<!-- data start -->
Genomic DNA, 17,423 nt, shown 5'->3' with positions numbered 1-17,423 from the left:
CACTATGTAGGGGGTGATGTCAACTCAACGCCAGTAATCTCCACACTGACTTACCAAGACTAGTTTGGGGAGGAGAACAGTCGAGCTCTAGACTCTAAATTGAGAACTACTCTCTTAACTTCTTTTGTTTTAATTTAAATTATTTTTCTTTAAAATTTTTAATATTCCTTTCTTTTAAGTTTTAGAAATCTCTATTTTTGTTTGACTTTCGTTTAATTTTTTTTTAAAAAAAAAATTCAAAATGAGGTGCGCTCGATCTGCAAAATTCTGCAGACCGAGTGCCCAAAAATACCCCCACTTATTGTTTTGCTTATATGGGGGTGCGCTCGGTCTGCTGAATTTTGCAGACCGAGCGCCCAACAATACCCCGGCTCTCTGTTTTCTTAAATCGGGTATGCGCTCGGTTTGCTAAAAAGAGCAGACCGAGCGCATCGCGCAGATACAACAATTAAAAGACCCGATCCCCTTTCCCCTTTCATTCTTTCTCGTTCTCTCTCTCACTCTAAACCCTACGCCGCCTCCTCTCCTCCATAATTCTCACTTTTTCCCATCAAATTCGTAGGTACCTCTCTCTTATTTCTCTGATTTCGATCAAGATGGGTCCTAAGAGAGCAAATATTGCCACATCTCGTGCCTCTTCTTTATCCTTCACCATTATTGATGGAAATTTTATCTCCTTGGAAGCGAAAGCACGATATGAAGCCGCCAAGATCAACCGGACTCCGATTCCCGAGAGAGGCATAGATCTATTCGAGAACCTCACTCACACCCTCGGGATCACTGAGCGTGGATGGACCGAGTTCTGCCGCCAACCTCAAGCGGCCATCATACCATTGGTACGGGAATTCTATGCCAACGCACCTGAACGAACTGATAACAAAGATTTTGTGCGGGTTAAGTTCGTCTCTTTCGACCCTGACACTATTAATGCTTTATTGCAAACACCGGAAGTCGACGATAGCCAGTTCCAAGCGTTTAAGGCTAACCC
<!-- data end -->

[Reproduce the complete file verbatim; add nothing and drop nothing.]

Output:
Genomic DNA, 17,423 nt, shown 5'->3' with positions numbered 1-17,423 from the left:
CACTATGTAGGGGGTGATGTCAACTCAACGCCAGTAATCTCCACACTGACTTACCAAGACTAGTTTGGGGAGGAGAACAGTCGAGCTCTAGACTCTAAATTGAGAACTACTCTCTTAACTTCTTTTGTTTTAATTTAAATTATTTTTCTTTAAAATTTTTAATATTCCTTTCTTTTAAGTTTTAGAAATCTCTATTTTTGTTTGACTTTCGTTTAATTTTTTTTTAAAAAAAAAATTCAAAATGAGGTGCGCTCGATCTGCAAAATTCTGCAGACCGAGTGCCCAAAAATACCCCCACTTATTGTTTTGCTTATATGGGGGTGCGCTCGGTCTGCTGAATTTTGCAGACCGAGCGCCCAACAATACCCCGGCTCTCTGTTTTCTTAAATCGGGTATGCGCTCGGTTTGCTAAAAAGAGCAGACCGAGCGCATCGCGCAGATACAACAATTAAAAGACCCGATCCCCTTTCCCCTTTCATTCTTTCTCGTTCTCTCTCTCACTCTAAACCCTACGCCGCCTCCTCTCCTCCATAATTCTCACTTTTTCCCATCAAATTCGTAGGTACCTCTCTCTTATTTCTCTGATTTCGATCAAGATGGGTCCTAAGAGAGCAAATATTGCCACATCTCGTGCCTCTTCTTTATCCTTCACCATTATTGATGGAAATTTTATCTCCTTGGAAGCGAAAGCACGATATGAAGCCGCCAAGATCAACCGGACTCCGATTCCCGAGAGAGGCATAGATCTATTCGAGAACCTCACTCACACCCTCGGGATCACTGAGCGTGGATGGACCGAGTTCTGCCGCCAACCTCAAGCGGCCATCATACCATTGGTACGGGAATTCTATGCCAACGCACCTGAACGAACTGATAACAAAGATTTTGTGCGGGTTAAGTTCGTCTCTTTCGACCCTGACACTATTAATGCTTTATTGCAAACACCGGAAGTCGACGATAGCCAGTTCCAAGCGTTTAAGGCTAACCC